MAURO PIANTA, TURIN(Vatican Insider). A report commissioned by the National Religious Broadcasters (NRB), a U.S. association of Christian communicators, based in Virginia, which claims itself to be “neutral” has revealed that new media censors Christian beliefs. Zenit news agency reported that the study in question, examines attitudes adopted by the world’s main companies such as Apple, Google, Facebook and Twitter, with regards to Christian religion. The verdict? According to the dossier, “it is evident that Christian ideas and other religious content are being censored by internet communication platforms.”
These are serious accusations for social networks which proclaim themselves as champions of the freedom of expression. The report offers some examples. “In November 2010, Apple revoked its approval of the Manhattan Declaration application.” The reason for this was Christianity’s convictions with regards to marriage, the sacredness of life and religious freedom. One of the authors of the study wrote that “one of the declarations clauses says homosexuality is immoral and this, according to Apple, is offensive.” The same fate was met by the application for Exodus International, a Christian initiative that helps people abandon homosexual life. The report affirmed that “once again, the Cupertino based company declared this was offensive and violated its guidelines.” According to the report’s authors, all this does not tally with the freedom of expression standards established by the Supreme Court’s First Amendment.
Google is no stranger to this either. The search engine offers tools for the benefit of no profit organisations. Free use or discounted rates for these internet tools are not available for churches or religious organisations that choose their staff according to their religious beliefs and sexual orientation. The report also said that requests made by churches to Google to be considered as no profit organisations, were rejected.
The study underlined that the situation is supposed to be brighter on Facebook and Twitter. Here again, however, homosexuality seems to be the pea under the mattress.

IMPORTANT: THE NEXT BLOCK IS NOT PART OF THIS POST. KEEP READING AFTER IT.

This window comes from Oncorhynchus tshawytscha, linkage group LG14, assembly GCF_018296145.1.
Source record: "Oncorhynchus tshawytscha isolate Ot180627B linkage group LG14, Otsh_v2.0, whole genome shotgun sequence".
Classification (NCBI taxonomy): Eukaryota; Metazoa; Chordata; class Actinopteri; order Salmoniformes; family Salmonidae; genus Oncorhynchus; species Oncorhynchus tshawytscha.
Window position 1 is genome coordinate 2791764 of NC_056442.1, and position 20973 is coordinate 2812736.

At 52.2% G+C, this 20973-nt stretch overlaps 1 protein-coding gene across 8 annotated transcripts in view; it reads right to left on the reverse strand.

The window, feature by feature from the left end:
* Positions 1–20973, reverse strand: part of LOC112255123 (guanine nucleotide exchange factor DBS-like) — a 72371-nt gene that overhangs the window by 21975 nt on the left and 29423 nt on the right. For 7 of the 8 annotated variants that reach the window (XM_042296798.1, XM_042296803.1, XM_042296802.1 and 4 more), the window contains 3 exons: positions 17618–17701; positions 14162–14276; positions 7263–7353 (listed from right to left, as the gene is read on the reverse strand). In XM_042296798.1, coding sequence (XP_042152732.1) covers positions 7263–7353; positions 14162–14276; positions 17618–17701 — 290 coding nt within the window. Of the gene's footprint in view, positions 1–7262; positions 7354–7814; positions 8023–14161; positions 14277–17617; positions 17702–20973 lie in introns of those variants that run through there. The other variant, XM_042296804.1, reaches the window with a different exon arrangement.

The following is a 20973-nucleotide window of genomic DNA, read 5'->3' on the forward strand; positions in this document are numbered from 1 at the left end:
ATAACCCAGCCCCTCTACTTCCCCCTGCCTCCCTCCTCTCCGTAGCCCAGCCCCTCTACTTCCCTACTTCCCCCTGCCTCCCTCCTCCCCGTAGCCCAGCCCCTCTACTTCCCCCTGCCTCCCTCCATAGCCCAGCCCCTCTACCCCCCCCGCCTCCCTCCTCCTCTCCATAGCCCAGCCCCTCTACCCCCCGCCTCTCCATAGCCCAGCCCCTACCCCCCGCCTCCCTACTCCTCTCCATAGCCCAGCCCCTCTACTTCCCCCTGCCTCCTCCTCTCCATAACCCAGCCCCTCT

The report ended with an appeal in favour of the freedom of expression: do not censor “legitimate” Christian content, it said. The problem remains of where companies which, one must not forget, are privately owned, decide to draw the line between what is legitimate and what is not.
While I sympathize with the frustration expressed in the article, I would be hesitant to describe the content policy of Apple or Google as “censorship.”
First of all, censorship is a governmental actions. What the article is objecting to are the actions of what are after all private corporations. The officers of these companies have the right, and even the obligation, NOT to disseminate ideas that they consider immoral. Do I agree with the view of human sexuality that informs their decisions? No, I don’t. I’ve not read the banned content but I’m willing to accept for the sake of argument that it accurately reflects the moral tradition of the Church.
But whether I agree with the decision or not isn’t the point.
The point is that I don’t have the legal or moral right to tell someone else how to use their property. If I don’t like Apple’s policy relative to homosexuality I can (1) not use Apple products or (2) start my own computer company.
What I can’t do is accuse a private corporation or individual of infringing on my freedom of speech because they don’t want to publish ideas with which they disagree.
This isn’t an issue of censorship or a violation of anyone’s Constitutional rights.
It is however a rather thinly veiled attempt by a group to coerce a corporation to violate its own moral standards. It pains me to say this since I agree with at least one of those groups (those who published the Manhattan Declaration app) that have been banned by different social media companies.
But again, whether I agree with them or not, whether I think they are short sighted or not, Google not extending free services to churches isn’t censorship even if it might be bad business.